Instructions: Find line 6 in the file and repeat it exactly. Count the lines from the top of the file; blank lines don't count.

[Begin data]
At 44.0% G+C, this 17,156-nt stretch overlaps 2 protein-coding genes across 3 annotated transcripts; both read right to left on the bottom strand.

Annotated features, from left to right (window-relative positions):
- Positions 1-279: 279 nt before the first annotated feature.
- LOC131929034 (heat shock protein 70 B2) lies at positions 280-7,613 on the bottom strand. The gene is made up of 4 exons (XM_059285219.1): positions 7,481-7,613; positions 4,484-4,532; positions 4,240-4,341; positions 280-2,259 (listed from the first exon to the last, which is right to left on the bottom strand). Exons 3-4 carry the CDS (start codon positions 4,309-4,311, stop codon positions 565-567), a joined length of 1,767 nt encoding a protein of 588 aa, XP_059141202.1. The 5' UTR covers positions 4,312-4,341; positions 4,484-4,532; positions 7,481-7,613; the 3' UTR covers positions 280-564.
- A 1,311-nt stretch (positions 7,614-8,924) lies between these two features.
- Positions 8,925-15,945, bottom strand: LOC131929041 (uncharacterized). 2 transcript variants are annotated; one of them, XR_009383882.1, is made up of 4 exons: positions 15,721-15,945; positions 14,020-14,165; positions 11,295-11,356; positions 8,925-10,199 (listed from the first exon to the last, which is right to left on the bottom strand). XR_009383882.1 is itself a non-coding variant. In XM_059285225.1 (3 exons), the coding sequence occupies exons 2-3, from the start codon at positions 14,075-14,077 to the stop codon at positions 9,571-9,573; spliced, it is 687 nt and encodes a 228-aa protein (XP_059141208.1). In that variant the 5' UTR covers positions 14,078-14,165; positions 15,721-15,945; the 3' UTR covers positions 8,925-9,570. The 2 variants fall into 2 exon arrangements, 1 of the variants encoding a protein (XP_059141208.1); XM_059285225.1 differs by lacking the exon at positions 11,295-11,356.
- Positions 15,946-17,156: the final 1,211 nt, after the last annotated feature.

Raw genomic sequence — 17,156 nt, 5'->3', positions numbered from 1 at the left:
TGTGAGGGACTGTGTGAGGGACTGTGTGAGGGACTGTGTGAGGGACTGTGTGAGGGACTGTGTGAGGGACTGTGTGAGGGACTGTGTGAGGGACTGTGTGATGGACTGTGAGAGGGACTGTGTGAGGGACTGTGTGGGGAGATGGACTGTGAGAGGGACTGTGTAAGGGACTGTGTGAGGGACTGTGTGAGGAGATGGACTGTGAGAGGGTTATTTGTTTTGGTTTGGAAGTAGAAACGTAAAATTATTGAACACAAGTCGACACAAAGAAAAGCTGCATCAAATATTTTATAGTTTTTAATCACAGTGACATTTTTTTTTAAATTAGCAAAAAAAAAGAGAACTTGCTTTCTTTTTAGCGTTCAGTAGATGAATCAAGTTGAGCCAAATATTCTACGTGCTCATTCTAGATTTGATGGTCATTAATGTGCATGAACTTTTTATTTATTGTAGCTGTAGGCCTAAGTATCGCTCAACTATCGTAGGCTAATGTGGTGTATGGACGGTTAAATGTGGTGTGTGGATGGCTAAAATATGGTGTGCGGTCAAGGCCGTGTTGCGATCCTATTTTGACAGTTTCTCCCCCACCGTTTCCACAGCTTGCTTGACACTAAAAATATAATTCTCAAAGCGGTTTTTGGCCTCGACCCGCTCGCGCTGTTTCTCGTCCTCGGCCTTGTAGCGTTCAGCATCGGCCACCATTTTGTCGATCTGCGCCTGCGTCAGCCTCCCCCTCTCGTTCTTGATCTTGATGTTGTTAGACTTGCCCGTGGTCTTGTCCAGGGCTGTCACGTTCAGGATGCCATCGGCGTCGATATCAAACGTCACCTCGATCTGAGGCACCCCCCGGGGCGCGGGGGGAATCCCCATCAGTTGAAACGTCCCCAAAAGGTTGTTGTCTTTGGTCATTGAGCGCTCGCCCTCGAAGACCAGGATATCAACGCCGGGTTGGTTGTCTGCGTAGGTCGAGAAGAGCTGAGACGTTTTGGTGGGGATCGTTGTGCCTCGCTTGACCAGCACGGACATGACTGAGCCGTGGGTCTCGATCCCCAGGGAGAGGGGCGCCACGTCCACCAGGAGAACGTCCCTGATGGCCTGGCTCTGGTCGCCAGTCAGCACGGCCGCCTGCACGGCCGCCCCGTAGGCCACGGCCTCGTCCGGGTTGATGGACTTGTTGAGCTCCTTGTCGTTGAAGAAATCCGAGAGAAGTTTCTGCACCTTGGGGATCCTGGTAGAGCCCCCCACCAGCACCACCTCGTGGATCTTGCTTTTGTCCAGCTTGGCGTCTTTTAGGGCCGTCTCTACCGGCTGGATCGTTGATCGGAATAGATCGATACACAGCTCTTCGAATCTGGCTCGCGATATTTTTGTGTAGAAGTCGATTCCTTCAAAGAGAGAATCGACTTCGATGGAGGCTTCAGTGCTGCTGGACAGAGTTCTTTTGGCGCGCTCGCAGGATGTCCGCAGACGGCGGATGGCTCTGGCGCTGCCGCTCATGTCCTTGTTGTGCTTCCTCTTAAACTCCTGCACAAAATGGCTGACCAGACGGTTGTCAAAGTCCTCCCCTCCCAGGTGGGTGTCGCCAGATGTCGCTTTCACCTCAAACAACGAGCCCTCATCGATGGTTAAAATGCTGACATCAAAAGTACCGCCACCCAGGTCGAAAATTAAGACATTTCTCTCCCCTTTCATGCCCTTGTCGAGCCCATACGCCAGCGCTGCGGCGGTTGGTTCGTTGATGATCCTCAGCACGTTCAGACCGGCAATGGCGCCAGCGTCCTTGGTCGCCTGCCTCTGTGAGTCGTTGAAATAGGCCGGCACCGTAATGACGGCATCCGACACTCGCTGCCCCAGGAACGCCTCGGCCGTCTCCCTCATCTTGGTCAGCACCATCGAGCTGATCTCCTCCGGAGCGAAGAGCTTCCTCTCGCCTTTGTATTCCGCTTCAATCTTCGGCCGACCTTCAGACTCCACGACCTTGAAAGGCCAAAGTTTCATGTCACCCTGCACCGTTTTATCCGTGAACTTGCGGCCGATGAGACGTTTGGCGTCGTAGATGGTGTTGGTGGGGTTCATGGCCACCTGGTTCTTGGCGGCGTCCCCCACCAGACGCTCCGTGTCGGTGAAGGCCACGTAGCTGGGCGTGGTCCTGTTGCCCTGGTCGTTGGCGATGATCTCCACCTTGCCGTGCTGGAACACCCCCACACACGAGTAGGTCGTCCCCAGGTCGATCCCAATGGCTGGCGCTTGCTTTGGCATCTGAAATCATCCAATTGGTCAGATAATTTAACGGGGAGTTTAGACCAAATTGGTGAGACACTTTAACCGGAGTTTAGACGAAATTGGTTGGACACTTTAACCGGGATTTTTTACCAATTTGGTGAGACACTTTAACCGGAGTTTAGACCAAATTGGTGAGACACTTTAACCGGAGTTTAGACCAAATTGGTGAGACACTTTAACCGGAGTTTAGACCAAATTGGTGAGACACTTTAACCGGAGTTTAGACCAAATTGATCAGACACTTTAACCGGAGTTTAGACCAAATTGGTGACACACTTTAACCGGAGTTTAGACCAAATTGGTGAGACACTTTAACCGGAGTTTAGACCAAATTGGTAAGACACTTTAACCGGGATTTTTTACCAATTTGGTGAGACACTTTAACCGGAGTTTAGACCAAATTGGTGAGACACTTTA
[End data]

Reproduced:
- Positions 8,925-15,945, bottom strand: LOC131929041 (uncharacterized). 2 transcript variants are annotated; one of them, XR_009383882.1, is made up of 4 exons: positions 15,721-15,945; positions 14,020-14,165; positions 11,295-11,356; positions 8,925-10,199 (listed from the first exon to the last, which is right to left on the bottom strand). XR_009383882.1 is itself a non-coding variant. In XM_059285225.1 (3 exons), the coding sequence occupies exons 2-3, from the start codon at positions 14,075-14,077 to the stop codon at positions 9,571-9,573; spliced, it is 687 nt and encodes a 228-aa protein (XP_059141208.1). In that variant the 5' UTR covers positions 14,078-14,165; positions 15,721-15,945; the 3' UTR covers positions 8,925-9,570. The 2 variants fall into 2 exon arrangements, 1 of the variants encoding a protein (XP_059141208.1); XM_059285225.1 differs by lacking the exon at positions 11,295-11,356.